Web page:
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New School Teacher Students with learning

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New School Teacher Students with learning. My son says that his teachers aren’t giving him the accommodations outlined in his IEP.  He has a special education “itinerant”, not a teacher, and he hasn’t met her yet.  Students with learning disabilities are supposed to receive more support, but it seems like he’s not getting any at all.  Is there something I can do?”

Well, it seems like you’ve stumbled onto something that many parents of students with IEPs don’t find out until well into the school year, if at all.  Itinerant Teachers are teachers with a Special Education Certification that are assigned to students with IEPs.  In a sense, they are case managers, and often have30 students or more on their caseload, making it impossible for them to see each student more than once or twice a month, and only then if they’re able to climb out from under a mountain of paperwork.  As a result, teachers are expected to know all accommodations for each student with an IEP in each of their classes.  That can sometimes be up to 10 students per class.  Since each IEP is around 15 pages long, it can take up to a month for the teachers to know which student should receive which accommodations.

New School Teacher Students with learning

New School Teacher Students with learning

Since Districts and schools recognize that it is nearly impossible to teach classes, complete grading and lesson plans, and perform all other assigned duties, most states have passed a law stating that if accommodations aren’t clearly documented and met for each student with an IEP, the student cannot fail the class.  That means your son could theoretically not complete any coursework for an entire year and still pass the class with a ‘D’, and it would be completely legal.  In these schools and Districts, it is important that the parents stay proactive.  Let both your son and his teachers know what is expected of him.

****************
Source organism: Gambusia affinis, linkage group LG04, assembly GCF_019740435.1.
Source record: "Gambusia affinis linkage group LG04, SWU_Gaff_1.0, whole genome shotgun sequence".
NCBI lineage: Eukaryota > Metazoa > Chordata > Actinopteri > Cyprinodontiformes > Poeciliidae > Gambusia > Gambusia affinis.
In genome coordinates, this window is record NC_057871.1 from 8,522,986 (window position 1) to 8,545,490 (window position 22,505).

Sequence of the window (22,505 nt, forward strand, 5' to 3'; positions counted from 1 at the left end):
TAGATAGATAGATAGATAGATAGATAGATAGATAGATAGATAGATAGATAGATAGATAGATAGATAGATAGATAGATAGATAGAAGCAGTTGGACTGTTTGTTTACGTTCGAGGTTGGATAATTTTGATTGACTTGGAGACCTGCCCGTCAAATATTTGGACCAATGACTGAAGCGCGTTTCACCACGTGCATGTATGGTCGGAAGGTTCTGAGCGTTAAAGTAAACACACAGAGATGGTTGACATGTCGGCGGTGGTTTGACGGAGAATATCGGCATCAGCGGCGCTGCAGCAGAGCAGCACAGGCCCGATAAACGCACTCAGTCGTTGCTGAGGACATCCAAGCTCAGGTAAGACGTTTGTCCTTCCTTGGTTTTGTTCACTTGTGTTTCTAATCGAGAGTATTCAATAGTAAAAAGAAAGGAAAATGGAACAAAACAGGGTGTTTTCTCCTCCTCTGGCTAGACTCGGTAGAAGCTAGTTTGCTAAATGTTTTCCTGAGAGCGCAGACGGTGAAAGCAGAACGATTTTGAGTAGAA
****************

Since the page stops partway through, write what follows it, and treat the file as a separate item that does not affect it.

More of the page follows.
New School Teacher Students with learning  Request a meeting with your son’s teacher.  If possible, request that all of them meet with you at the same time.  Bring a copy of your son’s IEP and highlight the accommodations that are most necessary.  Almost all IEPs give student preferential seating, for example, but make sure you tell the teachers what that means for your son.  Does he do better in the front of the classroom or in the middle?  Should he be able to move around the classroom in order to see the board, the TV screen, or other materials?  If he is able to have extended time on his assignments, request that the person preparing the IEP sets limits, for example, time should be extended for no more than 50% more than the actual given time, or assignments can be handed in up to 1 day late for full credit.  You can also discuss what your expectations are.  Would you like the teacher to call  or email you if he receives a 75% or lower on three or more assignments in a row?

Most importantly, DOCUMENT EVERYTHING!  Keep a folder for each subject and request a copy of assignments your son isn’t doing well on so that everyone can find a pattern and help him improve.  Keep a notebook with dates and times of meetings and phone calls and a summary of what was discussed.  Print out and keep all emails from the school or teachers that are relevant to your son’s grades and behavior, and make sure you own a copy of the school’s handbook.  I hope this is a good start.  If you need anything else, feel free to email me!

Updated: February 25, 2016 — 6:59 pm

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